Still other American firms have transferred technology to Huawei through joint operations. Last year, Lucent Technologies agreed to set up a new joint research laboratory with Huawei as a window for technical exchange in microelectronics. AT&T signed a series of contracts to optimize Huaweis products so that, according to a Huawei vice president, Huawei can become a serious global player. And IBM agreed to sell Huawei switches, chips and processing technology. According to a Huawei spokesman, collaborating with IBM will enable Huawei to...quickly deliver high-end telecommunications to our customers across the world. Did IBM know that one of these customers might be Saddam Hussein?
As a result of deals like these, Huaweis sales rocketed to $1.5 billion in 1999, to $2.65 billion in 2000, and are projected to reach $5 billion in 2001. These are extraordinary heights for a company that began in 1988 as a $1,000 start-up. Real growth did not begin until the mid-1990s, when American help started rolling in. Texas Instruments started its assistance in 1994, and by 1997 had set up laboratories to help Huawei train engineers and develop digital signal processing technologies. Also in 1997, Motorola and Huawei set up a joint laboratory to develop communication systems.
These exports no doubt make money for American companies, but they also threaten the lives of American pilots.
BANGALORE, India Huawei Technologies Inc., a Chinese telecommunications equipment maker, is mired in controversy following reports that India's intelligence agencies have placed the company's Indian operations on a watch list for alleged business dealings with the Taliban, Pakistan and Iraq.
The reports quoted Indian government sources as saying that Huawei India allegedly helped supply communication surveillance equipment to Taliban forces in Afghanistan. It is also alleged to have helped upgrade Iraq's military communication systems. Another allegation had Huawei selling telecommunication gear to Pakistan, India's military rival. No further details on the precise nature of the technology supplied was available...
Huawei has close cooperation with leading Indian software companies such as Satyam Computers, Sasken and Tata Elxsi, and has completed about 20 projects with its partners. Huawei's India center develops wideband switching, mobile communications, wireless infrastructure, network management and voice-over-Internet Protocol application technologies.
The Bangalore center, Huawei's largest outside China, plays a strategic role in Huawei's ability to rapidly develop technologies and scale up its engineering processes. Launched in 1999, the center was formally opened in February of this year. It currently employs 513 workers, including 178 Chinese nationals. The remainder are Indians.
The Taliban controversy was also fueled by the fact that Huawei is known to be one of the best-paying firms for software professionals in Bangalore, a haven for software development. Unconfirmed reports indicate that Huawei pays its staff about 150 percent more than other companies here.
a) It can be proven that Huawei Technologies, a Chinese government owned-and-operated entity supported the terrorist technology infrastructure of al-Qaida or the war technology infrastructure of the Afghan Taleban from a business base in South Asia (Bangalore, Pakistan, etc), in direct oppostion to US forces; and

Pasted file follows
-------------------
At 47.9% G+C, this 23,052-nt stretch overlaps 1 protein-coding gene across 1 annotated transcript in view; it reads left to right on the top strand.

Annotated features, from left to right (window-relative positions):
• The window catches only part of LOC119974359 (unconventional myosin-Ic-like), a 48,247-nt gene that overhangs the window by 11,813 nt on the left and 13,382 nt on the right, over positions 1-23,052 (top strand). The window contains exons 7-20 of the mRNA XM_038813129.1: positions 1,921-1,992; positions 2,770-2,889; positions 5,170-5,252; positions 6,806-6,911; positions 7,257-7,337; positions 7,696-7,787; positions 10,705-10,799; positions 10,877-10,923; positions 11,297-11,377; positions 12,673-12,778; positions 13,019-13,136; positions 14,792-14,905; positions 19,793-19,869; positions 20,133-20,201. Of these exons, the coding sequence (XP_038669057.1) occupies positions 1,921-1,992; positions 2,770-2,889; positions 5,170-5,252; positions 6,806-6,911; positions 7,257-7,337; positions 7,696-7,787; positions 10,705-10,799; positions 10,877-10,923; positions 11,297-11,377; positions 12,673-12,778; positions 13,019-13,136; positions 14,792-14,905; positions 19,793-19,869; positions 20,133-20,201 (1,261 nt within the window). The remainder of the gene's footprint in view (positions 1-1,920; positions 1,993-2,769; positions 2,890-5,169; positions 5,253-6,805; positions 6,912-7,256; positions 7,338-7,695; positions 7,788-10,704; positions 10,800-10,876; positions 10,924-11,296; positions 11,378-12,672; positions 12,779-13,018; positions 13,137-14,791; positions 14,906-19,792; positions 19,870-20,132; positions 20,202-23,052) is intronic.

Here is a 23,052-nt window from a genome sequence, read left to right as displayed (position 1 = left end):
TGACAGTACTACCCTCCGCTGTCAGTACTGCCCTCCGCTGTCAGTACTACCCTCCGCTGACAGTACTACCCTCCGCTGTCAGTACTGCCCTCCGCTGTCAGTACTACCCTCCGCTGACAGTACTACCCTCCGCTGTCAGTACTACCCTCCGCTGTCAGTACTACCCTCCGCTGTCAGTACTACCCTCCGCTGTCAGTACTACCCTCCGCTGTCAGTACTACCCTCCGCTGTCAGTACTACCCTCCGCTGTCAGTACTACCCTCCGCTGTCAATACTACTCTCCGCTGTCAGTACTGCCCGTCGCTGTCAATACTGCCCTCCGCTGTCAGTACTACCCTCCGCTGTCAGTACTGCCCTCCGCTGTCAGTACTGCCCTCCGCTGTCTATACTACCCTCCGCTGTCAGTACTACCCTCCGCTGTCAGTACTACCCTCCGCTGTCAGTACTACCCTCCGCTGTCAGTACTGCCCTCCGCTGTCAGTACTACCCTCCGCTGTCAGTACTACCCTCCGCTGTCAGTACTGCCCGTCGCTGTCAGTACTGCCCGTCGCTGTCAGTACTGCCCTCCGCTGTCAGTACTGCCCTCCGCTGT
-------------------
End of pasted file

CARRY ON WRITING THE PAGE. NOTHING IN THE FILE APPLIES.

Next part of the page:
b) There is further evidence that Huawei Technology was predicated upon assistance in joint venture or technology transfer arrangements with US corporations; and
c) US corporations were aware of the spinoff capabilities to official US enemies but sold nevertheless; and
d) they are still doing it even eight months into the War;
then, what provisions of the "US Patriot Act", or "Trading with the Enemy", or Treason Proceedings could be leveled against such US firms, and/or Congressional hearings called and further, what specific federal government blacklist could Huawei Technologies be placed on that would forbid any US government work and/or any US corporations to have dealings with them and cease any dealings in-place?
"Huawei Technologies, a leader in the international telecommunications industry with 20,000 employees and over US$ 3.2 billion in sales is currently establishing a major Research & Development facility in Plano, Texas, USA. The R&D center, FutureWei Technologies, Inc., will focus on new technology innovations, pre-study/feasibility studies of product development and product/technology strategies. Specific assignments will be in the areas of CDMA 2000, W-CDMA, optical networks, broadband networks, and ASIC design. The Texas facility is located three miles from the world famous Telecom Corridor and 10 miles from Dallas. Our employees enjoy an excellent quality of life, moderate cost of living, and no state income tax. FutureWei offers a very competitive wage and benefit package and provides an environment with an emphasis on teamwork and a strong pay for performance culture. We are actively seeking full-time/contract senior professionals and technical staff to become key members of our organization. If you are ready for the challenge and tremendous opportunities of being on the ground floor of this R&D facility please submit your resume with job code to firstname.lastname@example.org."